Smithsonian Science Summer School (S4)
In a proactive response to reversing “summer slide”1 2—a decline in skills that students learn during the school year—the Smithsonian Science Education Center, in collaboration with Horizons Greater Washington, launched the Smithsonian Science Summer School (S4) in 2018. Horizons Greater Washington empowers economically disadvantaged students to reach their full potential and serves local Title 1 youth at three different campuses in the DC area.
Through Horizons Greater Washington’s six-week program, S4 provides groups of underserved K–8 students and their teachers with an engaging Smithsonian Science for the Classroom curriculum that includes a full kit of materials for hands-on learning as well as a personalized capstone experience in Smithsonian museums featuring programming related to the science topics they studied.
In 2018, sixth through eighth grade students received the STC module Space Systems Exploration. In 2018 and 2019, first grade received the Smithsonian Science for the Classrooms engineering module How Can I Send a Message Using Sound? and fourth grade received the Smithsonian Science for the Classroom engineering module How Can We Provide Energy to People's Homes?.
At the end of the first summer, the classes came to a Smithsonian museum for a special highly immersive experience focused on the content they had been learning. The first grade group went to the National Museum of the American Indian to visit ImagiNATIONs where they explored sound and through tribal drums, the fourth grade group went on an energy focused tour of the LEED certified National Museum of African American History and Culture, and the middle school groups toured the National Museum of Air and Space Steven F. Udvar-Hazy Center.
The 2019 groups went to the National Museum of African American History and Culture where STEM staff facilitated groups in the exhibit halls and through special hands-on experiments.
In 2020, we had to adapt to transform every aspect of this in-person program—including a highly immersive STEM experience—into virtual experiences that still captured the students’ attention. We succeeded!
Smithsonian Science Education Center again collaborated with Horizons Greater Washington to support students across their three Washington, DC-based campuses to participate. Ninety students in grades four and seven participated in the 2020 S4 program.
The program begins with professional development for participating teachers. In 2020, five teachers received online training to ensure they fully understood the curriculum, including resources and lessons.
The teachers then worked with students using hands-on activities from the curriculum that were adapted to be safe and engaging for students learning at home. Materials for at home learning were provided to students thanks to the diligence of volunteers at Horizons who packaged “mini kits” for students to take home. Fourth graders studied How Can We Provide Energy to People’s Homes? Their virtual museum visit to the National Museum of African American History and Culture included a hands-on activity that supported their learning about energy and an understanding of how the museum uses solar power to support its energy needs. One participating Horizons teacher commented:
“The Smithsonian provided students insight into the inner workings of energy/circuits through exploration and discovery. In addition, the guest speaker gave an electrifying speech in a show and tell fashion that brought the concepts to life. Students thoroughly enjoyed the experience.”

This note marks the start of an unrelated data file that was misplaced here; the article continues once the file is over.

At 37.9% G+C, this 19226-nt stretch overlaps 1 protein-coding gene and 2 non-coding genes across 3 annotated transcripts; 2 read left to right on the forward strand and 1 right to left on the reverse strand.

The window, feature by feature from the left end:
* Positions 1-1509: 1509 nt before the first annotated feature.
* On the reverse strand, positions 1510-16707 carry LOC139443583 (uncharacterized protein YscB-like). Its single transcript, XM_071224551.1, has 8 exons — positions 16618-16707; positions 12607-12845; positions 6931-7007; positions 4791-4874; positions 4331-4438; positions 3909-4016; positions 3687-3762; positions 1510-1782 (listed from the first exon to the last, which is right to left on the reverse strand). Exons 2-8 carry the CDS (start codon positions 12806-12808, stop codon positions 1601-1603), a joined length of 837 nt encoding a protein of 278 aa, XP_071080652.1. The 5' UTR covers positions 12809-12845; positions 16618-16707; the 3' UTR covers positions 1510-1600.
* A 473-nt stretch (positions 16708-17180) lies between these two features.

Similarly, seventh graders studied How Can We Provide Freshwater to Those in Need? Their virtual museum visit to the Smithsonian Gardens took them on a tour through the orchid greenhouses, supporting their learning about how water gets from one place to another and providing an understanding of how the Smithsonian Gardens uses water to support its needs.
A Special Thank You to Our Funders
In 2018, S4 was funded by a grant from the Smithsonian Women’s Committee.
In 2019 and 2020, S4 was supported by the Smithsonian Secretary and the DCPS Initiative managed by the Office of the Under Secretary for Education.
The Smithsonian Science Education Center is also grateful to Ofinno for its support of the Smithsonian Science Summer School (S4) 2020 program. As a company whose employees have taken STEM careers to an entirely new level, Ofinno understands the impact of STEM-related fields and is fully committed to encouraging more young people to discover and get involved in them.
“STEM professionals have the chance to solve impactful real-world problems, like creating renewable energy or finding a cure for cancer. Working in these [STEM] fields gives you the freedom and flexibility for new ideas that affect everyone’s lives and influence how our world changes.” — Ali Cirik, Ofinno Wireless Technology Specialist
“The Smithsonian curriculum is relevant to all students and can be adapted for any STEM class. It is very well thought out and easy to navigate for teachers and students." — Participating Horizons Greater Washington Teacher
The A. Anne Ellingsen Bowers Endowment
1 AfterSchool Works! (2017). AfterSchool Works! NY: the New York State Afterschool Network. Retrieved: http://www.nysan.org/wp-content/uploads/2015/06/Summer-Learn...
2 McCombs, J. S., Augustine, C. H., Schwartz, H. L., Bodilly, S. J., McInnis, B., Lichter, D. S., & Cross, A. B., Making summer count: How summer programs can boost children’s learning. Santa Monica, CA: RAND Corporation, 2011; http://www.rand.org/ pubs/monographs/MG1120.html
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